focused entirely on the national ruling class; today’s power elite is 
global. Besides, the class-struggle question has been settled with the 
fall of the Soviet Union, you see; now our central battle is national 
versus global.

Certainly there’s some degree of truth to this critique of Mills, but 
Rothkopf mainly relies on asserting that putative fact over and over, 
while trusting the reader’s preconceptions to make the case. But to what 
degree has the U.S. elite, or any other national elite, left the 
nation-state behind? Politics still remain heavily national. Most senior 
U.S. corporate executives live in their headquarters country, and write 
checks to the campaigns of politicians whose ambitions focus on 
Washington, not the U.N. or the WTO. The frequency of currency crises 
around the world suggests that national economies are far from 
seamlessly globalized. When Bear Stearns hit a wall, it was the Federal 
Reserve and the U.S. Treasury that stepped in to craft a rescue. Even 
the international machinations of the International Monetary Fund are 
directed to a large degree by the U.S. Treasury; as the late MIT 
economist Rudi Dornbusch once put it, “The IMF is a toy of the United 
States to pursue its economic policy offshore.” Neither the IMF nor the 
U.S. is quite what it was in the 1980s and 1990s, but sometimes it seems 
that the borderless world exists mainly in fantasy. Even Rothkopf is 
compelled to wonder early in the book if Davos is just a “once-a-year 
Brigadoon of globalization,” but he never lets the question get in the 
way of his argument.

Just who is this superclass? Rothkopf is a little coy on the details—he 
has a list of about 6,000 names, but he’s not sharing, because its 
membership is so volatile. They’re rich, and mostly white and male, and 
they tend to fly on private jets a lot (and not just to Davos) because 
“they consider first class a downgrade.” They’re mostly CEOs and the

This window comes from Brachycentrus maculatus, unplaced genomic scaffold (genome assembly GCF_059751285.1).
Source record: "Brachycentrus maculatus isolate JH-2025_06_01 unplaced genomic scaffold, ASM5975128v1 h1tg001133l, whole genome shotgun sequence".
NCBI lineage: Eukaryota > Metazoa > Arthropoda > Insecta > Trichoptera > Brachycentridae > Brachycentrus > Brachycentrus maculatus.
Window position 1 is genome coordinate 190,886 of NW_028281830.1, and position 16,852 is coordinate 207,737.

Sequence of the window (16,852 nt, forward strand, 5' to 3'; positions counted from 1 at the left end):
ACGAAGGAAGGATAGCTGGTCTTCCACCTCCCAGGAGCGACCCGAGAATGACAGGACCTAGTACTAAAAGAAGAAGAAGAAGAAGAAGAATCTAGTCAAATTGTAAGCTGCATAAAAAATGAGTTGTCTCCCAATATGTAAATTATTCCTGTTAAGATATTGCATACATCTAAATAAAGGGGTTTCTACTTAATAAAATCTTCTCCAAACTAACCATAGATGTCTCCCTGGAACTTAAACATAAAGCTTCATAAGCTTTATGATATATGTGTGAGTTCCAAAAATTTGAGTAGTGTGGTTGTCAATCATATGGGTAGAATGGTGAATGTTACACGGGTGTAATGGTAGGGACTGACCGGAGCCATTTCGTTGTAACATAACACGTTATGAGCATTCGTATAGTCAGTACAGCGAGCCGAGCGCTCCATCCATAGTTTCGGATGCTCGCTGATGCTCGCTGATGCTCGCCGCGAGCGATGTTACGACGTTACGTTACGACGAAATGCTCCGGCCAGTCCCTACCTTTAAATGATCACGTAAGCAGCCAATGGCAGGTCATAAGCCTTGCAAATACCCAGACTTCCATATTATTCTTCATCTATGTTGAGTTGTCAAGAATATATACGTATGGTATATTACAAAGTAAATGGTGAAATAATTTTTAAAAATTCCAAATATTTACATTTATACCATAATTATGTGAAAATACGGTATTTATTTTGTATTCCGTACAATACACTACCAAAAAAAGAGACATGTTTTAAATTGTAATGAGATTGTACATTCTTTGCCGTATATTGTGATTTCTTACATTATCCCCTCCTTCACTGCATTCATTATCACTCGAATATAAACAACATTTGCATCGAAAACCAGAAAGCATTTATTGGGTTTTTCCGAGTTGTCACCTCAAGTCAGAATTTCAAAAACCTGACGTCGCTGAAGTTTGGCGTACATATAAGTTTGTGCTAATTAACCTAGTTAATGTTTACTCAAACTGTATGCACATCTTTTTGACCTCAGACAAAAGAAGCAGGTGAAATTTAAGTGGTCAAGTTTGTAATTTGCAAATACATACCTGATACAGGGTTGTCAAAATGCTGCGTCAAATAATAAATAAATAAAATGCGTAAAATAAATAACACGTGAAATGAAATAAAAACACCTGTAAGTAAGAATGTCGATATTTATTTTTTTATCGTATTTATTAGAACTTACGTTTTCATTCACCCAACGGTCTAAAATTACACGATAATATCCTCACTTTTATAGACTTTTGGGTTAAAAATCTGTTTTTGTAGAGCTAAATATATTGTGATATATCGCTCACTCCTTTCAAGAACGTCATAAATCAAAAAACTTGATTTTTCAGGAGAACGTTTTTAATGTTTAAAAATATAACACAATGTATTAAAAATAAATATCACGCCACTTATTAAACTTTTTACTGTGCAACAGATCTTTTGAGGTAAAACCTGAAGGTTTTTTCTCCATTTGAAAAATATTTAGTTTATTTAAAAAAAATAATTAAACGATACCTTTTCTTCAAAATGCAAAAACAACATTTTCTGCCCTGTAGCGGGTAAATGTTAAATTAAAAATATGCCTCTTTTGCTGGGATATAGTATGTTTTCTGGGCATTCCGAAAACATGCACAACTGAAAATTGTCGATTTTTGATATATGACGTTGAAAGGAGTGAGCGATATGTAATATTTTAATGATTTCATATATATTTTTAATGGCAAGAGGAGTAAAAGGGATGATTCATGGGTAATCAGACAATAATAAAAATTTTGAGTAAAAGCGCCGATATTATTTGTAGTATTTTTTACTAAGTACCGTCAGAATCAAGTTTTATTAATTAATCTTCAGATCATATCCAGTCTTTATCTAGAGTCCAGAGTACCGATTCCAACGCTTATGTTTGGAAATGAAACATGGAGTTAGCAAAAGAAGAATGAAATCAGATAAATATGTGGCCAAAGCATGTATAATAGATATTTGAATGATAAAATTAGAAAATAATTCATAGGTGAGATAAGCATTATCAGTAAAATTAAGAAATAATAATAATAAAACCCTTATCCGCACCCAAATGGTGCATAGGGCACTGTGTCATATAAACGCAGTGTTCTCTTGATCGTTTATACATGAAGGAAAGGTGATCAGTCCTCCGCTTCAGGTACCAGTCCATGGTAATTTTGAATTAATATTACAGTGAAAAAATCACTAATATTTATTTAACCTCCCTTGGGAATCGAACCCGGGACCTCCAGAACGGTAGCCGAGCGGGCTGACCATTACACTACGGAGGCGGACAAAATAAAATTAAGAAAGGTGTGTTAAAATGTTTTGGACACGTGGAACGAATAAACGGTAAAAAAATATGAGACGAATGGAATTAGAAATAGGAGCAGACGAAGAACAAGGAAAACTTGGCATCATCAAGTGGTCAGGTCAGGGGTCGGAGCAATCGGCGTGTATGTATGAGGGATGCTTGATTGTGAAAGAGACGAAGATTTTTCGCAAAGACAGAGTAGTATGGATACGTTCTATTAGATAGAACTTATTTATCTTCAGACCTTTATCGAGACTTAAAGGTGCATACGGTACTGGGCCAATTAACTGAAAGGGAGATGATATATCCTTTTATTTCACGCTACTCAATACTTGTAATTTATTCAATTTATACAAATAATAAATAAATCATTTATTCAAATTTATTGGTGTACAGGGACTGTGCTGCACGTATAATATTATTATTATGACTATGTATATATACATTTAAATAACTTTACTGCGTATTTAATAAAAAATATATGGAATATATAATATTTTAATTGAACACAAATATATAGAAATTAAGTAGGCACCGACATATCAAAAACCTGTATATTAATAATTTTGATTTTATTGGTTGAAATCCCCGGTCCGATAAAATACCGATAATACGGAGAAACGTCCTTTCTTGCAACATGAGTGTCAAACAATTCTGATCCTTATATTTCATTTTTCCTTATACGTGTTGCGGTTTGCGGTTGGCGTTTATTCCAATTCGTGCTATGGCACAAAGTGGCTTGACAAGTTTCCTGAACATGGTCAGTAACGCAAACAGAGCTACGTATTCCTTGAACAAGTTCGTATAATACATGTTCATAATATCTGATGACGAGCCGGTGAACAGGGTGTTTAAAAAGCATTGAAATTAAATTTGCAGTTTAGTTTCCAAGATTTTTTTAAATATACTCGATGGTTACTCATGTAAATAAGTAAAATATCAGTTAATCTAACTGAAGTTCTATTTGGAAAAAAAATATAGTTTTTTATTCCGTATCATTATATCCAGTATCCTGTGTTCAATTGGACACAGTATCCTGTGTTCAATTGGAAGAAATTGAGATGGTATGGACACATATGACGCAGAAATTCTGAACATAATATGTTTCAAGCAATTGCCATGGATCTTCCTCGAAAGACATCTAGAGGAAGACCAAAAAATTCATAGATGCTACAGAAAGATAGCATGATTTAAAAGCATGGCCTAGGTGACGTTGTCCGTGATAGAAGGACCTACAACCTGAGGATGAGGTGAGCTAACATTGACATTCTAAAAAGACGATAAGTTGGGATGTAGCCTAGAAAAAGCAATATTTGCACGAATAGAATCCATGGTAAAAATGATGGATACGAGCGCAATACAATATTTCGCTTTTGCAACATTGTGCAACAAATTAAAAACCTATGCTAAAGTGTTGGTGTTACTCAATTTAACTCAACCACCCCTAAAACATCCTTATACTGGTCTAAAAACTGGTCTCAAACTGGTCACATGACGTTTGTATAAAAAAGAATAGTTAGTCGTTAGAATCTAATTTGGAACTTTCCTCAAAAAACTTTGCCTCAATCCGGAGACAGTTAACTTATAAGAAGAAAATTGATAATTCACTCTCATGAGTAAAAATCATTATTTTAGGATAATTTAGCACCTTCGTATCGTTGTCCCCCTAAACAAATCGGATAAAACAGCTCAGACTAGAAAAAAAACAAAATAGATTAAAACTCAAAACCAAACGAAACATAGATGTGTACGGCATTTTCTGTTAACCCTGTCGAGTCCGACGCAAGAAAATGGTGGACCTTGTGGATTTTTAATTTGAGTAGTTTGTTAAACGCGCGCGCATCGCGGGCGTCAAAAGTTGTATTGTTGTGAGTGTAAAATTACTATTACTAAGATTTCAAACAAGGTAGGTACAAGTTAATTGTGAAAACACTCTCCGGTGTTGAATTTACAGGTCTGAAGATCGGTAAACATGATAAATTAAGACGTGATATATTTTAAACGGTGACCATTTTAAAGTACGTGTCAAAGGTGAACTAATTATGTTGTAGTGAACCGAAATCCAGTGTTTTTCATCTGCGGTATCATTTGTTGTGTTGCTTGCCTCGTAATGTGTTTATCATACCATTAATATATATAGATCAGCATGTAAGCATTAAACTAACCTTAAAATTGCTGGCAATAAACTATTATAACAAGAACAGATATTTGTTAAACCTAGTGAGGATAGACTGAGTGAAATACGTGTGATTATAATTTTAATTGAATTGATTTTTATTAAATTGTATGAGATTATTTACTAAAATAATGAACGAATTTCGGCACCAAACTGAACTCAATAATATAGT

like, though people like Bono also appear to be members. And since this 
is mostly a loving portrait, from an insider, or at least an aspirant, 
we’re told that the superclass is full of folks who are “brilliant, full 
of energy, and creative.” And happy, and “really interesting” too. They 
probably have better and more frequent sex than we do too.

But is it really a class if its constitution can vary so much from year 
to year? Doesn’t the very concept of class imply some degree of 
stability—not permanence, of course, but some continuity? It’s certainly 
the case that the constitution of the American ruling class has changed 
over the centuries—but there’s enough stability over the course of a few 
decades to periodize the thing. (See the excellent collection “Ruling 
America,” edited by Steve Fraser and Gary Gerstle, for the full story.) 
Rothkopf’s analysis seems informed by the spirit of the Forbes 400, with 
its constantly changing cast of characters, itself a reflection of the 
volatility of the stock market. One year oil is up, the next it’s 
consumer staples, the next it’s e-tailing.

Rothkopf is at pains throughout the book to differentiate himself from 
those disreputable sorts, the conspiracy theorists of left and right, 
who’ve sullied the very notion of what sociologists call power structure 
research. Fair enough, they have. But his treatment of the conspiracists 
highlights a fundamental weakness of his book.

In his chapter on the conspiracists, he offers up a Michelin guide of